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  • Writer's pictureNea Alanen

Finnish frontline opera singers helping E3 to define the difference between human beings as emitters

During the pandemic it became clear that also a human being can be a source of emissions and spread viruses in very different ways. In the E3 project we study all the various routes and ways of how airborne viruses are spread and one of the most interesting questions right now is: Is there some quality or feature in a person that makes one emit more pathogens than other people do?

Tampere University aerophysics researcher Ville Silvonen and Doctor Anna Tuhkuri Matvejeff monitoring the data recorder from bass opera singer, bass Jaakko Ryhänen. The study is taking place at the VTT premises, Tampere. Photo: Nea Alanen

Over 30 singers, including professional opera singers, attend the ongoing experimental study of Helsinki University Hospital (HUS), Tampere University, Tampere University of Applied Sciences (TAMK) and VTT. Also Speach Technique and Vocology Professors from the Aalto University and Tampere University are involved. The study takes about three weeks and includes testing the singer’s ability to cough, pronounce and sing in a manner that could reveal their propensity of emitting aerosols. After this singing exercise the singers travel to HUS Phoniatrics clinic and go through fiberoscopy to gain video image of their vocal tract. In addition to the scientific information, the fiberoskopic examination is also very interesting for the singers themselves because they get to see their own instrument on video in action probably for the first time.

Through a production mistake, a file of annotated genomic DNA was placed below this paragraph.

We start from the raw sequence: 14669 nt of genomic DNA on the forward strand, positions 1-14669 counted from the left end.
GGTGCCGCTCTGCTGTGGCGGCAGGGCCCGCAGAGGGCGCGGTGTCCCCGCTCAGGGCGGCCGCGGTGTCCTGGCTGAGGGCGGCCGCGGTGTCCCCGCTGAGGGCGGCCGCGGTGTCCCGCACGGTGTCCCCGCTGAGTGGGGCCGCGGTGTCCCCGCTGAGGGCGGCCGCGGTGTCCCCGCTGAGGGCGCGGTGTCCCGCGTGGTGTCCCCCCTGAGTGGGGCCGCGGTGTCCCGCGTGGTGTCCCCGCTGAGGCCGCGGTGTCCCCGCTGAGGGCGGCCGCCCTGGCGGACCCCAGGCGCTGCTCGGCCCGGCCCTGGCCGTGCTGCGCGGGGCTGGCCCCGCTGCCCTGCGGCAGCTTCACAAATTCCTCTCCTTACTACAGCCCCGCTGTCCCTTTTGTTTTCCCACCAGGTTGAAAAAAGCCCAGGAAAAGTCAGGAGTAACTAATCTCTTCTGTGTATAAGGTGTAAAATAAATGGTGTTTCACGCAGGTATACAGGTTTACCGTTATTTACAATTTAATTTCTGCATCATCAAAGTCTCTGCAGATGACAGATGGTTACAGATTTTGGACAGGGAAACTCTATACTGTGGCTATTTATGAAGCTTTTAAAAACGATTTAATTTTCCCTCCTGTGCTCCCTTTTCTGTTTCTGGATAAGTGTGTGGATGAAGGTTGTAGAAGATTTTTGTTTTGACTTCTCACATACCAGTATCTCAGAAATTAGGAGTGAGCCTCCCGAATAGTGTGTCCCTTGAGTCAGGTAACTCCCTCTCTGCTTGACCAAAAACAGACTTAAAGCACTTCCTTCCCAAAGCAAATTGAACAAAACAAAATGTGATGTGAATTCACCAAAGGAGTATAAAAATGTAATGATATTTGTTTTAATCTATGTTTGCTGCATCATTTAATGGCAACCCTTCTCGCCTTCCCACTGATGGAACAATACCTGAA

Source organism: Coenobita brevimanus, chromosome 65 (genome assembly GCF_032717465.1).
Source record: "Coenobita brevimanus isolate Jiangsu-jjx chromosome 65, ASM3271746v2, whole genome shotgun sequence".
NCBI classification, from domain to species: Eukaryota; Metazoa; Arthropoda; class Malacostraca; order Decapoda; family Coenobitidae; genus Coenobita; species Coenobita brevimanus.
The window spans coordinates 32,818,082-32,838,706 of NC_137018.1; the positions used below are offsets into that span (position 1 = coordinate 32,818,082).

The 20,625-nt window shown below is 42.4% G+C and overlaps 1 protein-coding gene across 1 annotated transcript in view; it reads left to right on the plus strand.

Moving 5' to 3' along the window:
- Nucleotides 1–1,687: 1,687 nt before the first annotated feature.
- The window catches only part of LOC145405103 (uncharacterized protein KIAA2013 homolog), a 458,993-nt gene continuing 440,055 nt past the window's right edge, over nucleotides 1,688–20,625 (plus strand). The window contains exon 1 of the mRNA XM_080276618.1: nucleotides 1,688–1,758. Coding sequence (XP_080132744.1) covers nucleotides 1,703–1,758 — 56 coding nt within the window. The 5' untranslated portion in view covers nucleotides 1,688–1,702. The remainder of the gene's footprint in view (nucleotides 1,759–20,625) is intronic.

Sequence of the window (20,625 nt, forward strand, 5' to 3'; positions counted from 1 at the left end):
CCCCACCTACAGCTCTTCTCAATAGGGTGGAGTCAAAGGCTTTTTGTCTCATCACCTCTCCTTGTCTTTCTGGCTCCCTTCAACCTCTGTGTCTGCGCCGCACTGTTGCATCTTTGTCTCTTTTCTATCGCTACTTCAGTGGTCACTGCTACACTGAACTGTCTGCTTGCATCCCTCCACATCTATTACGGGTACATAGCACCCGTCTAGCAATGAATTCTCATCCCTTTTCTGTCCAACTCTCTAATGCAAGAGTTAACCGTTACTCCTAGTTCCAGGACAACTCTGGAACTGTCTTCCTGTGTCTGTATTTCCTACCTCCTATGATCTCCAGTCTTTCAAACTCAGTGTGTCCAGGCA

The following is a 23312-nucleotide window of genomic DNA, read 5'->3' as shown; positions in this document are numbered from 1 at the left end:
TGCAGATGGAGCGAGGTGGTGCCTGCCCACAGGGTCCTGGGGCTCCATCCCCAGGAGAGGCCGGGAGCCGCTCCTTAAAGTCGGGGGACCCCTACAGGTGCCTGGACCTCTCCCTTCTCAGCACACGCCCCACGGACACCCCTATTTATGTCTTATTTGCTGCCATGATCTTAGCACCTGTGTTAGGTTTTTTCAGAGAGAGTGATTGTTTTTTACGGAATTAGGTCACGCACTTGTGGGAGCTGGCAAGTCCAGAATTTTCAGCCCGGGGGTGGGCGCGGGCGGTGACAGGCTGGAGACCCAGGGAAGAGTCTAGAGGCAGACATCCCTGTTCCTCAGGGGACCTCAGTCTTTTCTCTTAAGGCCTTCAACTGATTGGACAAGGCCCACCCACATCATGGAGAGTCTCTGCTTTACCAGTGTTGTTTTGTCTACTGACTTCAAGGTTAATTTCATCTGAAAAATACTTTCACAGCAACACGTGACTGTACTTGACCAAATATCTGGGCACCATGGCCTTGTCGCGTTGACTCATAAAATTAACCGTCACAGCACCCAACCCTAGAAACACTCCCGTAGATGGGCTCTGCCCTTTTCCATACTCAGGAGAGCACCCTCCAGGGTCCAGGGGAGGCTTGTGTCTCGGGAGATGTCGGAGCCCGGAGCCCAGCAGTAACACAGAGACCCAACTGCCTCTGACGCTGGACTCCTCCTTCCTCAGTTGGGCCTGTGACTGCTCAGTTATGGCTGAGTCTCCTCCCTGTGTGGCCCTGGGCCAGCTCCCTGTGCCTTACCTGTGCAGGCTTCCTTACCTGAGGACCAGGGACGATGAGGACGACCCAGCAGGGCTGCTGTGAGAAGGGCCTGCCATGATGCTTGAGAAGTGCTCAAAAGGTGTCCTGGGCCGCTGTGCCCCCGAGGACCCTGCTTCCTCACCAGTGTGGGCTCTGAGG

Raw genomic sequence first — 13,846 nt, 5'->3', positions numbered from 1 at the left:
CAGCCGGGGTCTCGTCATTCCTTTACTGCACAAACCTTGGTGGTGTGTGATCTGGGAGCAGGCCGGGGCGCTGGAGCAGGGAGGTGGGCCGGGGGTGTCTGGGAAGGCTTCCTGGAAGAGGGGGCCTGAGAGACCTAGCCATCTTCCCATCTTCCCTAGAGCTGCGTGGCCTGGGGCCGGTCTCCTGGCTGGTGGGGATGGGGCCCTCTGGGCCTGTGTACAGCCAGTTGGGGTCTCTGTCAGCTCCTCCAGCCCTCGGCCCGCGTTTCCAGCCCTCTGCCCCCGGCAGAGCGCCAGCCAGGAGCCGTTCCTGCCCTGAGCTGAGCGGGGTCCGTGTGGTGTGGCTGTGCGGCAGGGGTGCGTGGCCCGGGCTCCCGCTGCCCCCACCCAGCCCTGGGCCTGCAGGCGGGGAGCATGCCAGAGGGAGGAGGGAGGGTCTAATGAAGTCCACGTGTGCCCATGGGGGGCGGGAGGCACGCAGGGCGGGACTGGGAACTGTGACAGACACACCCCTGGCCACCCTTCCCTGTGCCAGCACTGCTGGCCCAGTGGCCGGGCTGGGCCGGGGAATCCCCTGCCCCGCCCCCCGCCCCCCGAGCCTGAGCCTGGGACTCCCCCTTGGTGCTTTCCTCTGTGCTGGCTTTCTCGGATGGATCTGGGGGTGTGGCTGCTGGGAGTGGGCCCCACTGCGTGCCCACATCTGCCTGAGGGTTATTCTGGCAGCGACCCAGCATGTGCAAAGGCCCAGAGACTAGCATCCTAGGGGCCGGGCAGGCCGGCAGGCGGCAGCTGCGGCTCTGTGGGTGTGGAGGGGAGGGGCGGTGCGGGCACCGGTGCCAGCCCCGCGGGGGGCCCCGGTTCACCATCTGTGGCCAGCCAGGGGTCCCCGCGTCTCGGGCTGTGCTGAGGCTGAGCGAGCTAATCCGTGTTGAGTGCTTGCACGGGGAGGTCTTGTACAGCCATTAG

Also it’s time to utilize the aerosol chamber that the Physics Lecturer Sampo Saari from TAMK invented last spring with his students. The updated version of the chamber is set in a bigger research chamber at the VTT premises, and it is used for capturing all the aerosols that the singers produce during the tests.

Leader of the study, Doctor and researcher on human aerosol emission and epidemiology Anna Tuhkuri Matvejeff is getting ready for monitoring the tests. Photo: Nea Alanen

The study was conducted at the VTT premises in Tampere. The main leaders of the research are Doctor Anna Tuhkuri Matvejeff (HUS) and Saari (TAMK).

TAMK Physics Lecturer Sampo Saari. Photo: Nea Alanen

There is a certain research protocol that all the singers go through. It takes about an hour for them to produce all the needed sounds and singing. Meanwhile the aerosol physics researcher Ville Silvonen along with the researcher doctor Tuhkuri Matvejeff monitor the data being recorded on the machines. Afterwards the data gets analysed by Saari.

“All that multitudinous data from these tests will be there for me to analyse afterwards”, Saari confirms.

Of course a set of many other experts will be there to analyse the possible differences between people and how it might be related to spreading of viruses.

The veteran opera star bass Jaakko Ryhänen was happy to contribute. Next to him is the aerosol chamber. Photo: Nea Alanen